Soviet and East European post-capitalist societies. But it also affects
revolutionary societies like Cuba which for long periods have had to grind
away at a relatively low subsistence level, which can pass for "equality"
when viewed from the outside. To yield to it is to accept the perspective of
eternal stagnation. 

This present "incentive" is linked organically to the perspective that work
can better the conditions of all; that it can make their country stronger
relative to the imperialist enemies; and that it will make Cuba a more
effective contributor to progress and unification in Latin America. 

Have the Cubans become bourgeois economists?
Adler insists that the Cuban leadership has "fallen for the fallacy that the
wages in market economies are determined by productivity." There are two
unexamined givens here for the price of one. First, that the wage incentive
demonstrates a decision to imitate the methods of "market economies."
Despite Adler's insistence on the world-shaking significance of the adoption
of this wage incentive, no evidence is provided. 

The other unexamined given in Adler's assertion is that the Cuban leaders
believe that wages in capitalist societies are determined by productivity.
No evidence beyond the mere fact of the wage incentive is presented to
support this. 

But Raul and other Cuban leaders are quite insistent that they are Marxists.
And Marx explained that wages are determined in capitalist societies by the
cost of reproduction of labor power (that is, of workers), as affected by
such factors as the relationship of forces in the class struggle, and (in
imperialist countries) the added flexibility the ruling classes gain by
raking in super-profits from around the world. 

There is plenty of evidence that the Cuban leaders take Marx's analysis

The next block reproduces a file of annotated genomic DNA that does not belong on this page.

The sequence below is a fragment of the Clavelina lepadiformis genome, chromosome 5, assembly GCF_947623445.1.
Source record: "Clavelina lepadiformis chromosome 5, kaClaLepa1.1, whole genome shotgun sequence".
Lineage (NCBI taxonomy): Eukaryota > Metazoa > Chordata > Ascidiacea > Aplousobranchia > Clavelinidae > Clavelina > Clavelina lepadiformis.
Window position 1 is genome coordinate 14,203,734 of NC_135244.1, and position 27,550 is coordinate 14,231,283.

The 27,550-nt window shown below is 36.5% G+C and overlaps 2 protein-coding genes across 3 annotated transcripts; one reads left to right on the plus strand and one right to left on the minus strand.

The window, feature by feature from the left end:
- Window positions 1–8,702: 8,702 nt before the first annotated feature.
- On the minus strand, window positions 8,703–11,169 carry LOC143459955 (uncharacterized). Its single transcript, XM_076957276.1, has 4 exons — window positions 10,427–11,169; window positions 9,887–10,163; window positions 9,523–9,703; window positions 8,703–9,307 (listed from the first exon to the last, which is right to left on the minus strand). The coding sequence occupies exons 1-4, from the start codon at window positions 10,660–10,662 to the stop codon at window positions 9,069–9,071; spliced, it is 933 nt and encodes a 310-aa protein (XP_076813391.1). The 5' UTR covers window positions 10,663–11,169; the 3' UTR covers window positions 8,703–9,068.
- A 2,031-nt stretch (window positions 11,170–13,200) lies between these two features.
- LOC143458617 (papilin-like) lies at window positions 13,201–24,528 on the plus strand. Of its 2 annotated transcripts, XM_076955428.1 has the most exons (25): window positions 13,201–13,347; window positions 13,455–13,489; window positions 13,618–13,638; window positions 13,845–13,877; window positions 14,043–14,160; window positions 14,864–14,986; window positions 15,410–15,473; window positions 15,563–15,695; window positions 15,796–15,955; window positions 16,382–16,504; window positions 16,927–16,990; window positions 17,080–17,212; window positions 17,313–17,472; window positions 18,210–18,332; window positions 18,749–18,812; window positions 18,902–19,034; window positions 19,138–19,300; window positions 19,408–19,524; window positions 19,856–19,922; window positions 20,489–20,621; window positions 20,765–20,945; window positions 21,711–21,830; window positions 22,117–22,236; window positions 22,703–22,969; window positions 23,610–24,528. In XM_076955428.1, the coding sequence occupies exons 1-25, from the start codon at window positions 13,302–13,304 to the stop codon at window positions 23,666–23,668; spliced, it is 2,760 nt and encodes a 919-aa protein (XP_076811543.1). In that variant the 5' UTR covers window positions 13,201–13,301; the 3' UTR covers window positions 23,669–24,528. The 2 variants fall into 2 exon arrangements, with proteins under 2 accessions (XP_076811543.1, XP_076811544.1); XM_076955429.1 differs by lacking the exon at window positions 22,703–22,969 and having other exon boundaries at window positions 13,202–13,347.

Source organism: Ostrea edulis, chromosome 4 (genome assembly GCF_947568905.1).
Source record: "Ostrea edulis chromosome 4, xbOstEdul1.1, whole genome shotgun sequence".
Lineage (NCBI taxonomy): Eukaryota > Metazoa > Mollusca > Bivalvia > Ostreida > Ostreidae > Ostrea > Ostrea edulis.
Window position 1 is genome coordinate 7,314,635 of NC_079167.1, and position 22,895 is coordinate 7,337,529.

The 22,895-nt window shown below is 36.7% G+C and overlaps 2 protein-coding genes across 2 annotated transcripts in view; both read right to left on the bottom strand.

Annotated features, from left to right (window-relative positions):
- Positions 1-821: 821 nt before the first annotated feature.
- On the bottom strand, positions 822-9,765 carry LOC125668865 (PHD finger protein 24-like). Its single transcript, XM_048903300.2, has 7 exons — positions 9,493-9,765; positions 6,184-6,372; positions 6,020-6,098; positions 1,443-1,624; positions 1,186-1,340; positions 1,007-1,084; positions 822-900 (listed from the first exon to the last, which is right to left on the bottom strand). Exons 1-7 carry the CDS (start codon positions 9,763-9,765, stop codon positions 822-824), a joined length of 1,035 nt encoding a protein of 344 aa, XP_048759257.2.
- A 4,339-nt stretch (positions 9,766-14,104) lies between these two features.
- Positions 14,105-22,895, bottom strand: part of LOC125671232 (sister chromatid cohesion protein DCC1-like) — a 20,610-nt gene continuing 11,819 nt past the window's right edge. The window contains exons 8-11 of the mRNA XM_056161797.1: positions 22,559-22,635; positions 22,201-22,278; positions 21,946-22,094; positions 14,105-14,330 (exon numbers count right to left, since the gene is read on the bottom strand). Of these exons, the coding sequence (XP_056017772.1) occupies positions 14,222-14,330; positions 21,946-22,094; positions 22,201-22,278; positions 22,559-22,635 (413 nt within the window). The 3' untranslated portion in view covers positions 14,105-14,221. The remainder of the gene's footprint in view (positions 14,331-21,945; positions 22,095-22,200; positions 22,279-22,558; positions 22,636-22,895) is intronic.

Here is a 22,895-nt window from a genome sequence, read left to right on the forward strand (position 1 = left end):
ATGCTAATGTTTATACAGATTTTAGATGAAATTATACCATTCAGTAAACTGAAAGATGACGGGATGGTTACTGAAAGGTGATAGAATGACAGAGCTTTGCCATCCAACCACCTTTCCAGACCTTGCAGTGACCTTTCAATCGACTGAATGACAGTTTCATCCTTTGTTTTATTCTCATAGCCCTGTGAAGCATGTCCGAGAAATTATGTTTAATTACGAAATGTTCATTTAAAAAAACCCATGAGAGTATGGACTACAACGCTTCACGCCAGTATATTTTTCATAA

seriously. 

Labor productivity exists and is measurable. (Adler disagrees here; see
appendix.) Today in capitalist countries it gets measured in the interests
of the capitalists, and workers find the time and motion man standing over
their shoulder, looking for ways to squeeze more out of them to enrich the
boss. 

But after a socialist revolution, the productivity of labor remains a key
guideline of how far forward the new society has gone and can go. The
increase in the productivity of labor is one of the central material forces
for progress. 

Cuba's grim future, according to Adler
Adler concludes that the Cuban leaders will probably observe the pay
differentials that exist in the West and implement them at home. "What's in
store for Cuba is the standard menu that comes with wage inequality,
including poor public education but first-rate private schools, insufficient
or no health care for the majority but excellent medical care for CEOs and
government officials, a substantial increase in the length of the working
day, with fewer vacations and job insecurity to boot." 

Wow! Talk about how great oaks from little acorns grow! The alleged acorn in
this case being the proffering of a modest wage increase to encourage
increases in labor productivity. And the great oak being the destruction of
public education, the elimination of universal medical care, growing
illiteracy, a declining life span for the people, mass poverty and so on!
And no need to show how any of this comes about, let alone why it must come
about! 

But I think the matter can be presented more accurately in the opposite way.
The advanced and still advancing systems of medical care and universal
public education in Cuba require a growing productivity of labor. Socialist
good will on the part of the leaders or the masses is not enough, and
stagnation will not do. If the conditions of the "special period" had gone
on indefinitely these revolutionary social institutions would have begun to
fray and disintegrate along with the revolution itself. But Cuba survived
the special period. Events - particularly in Latin America - have sharply
reduced the relative isolation that affected Cuba after the fall of the
Soviet bloc, and opened up new prospects and perspectives for the
revolution. 

It takes more than positive ideals and ethics to create a socialist society.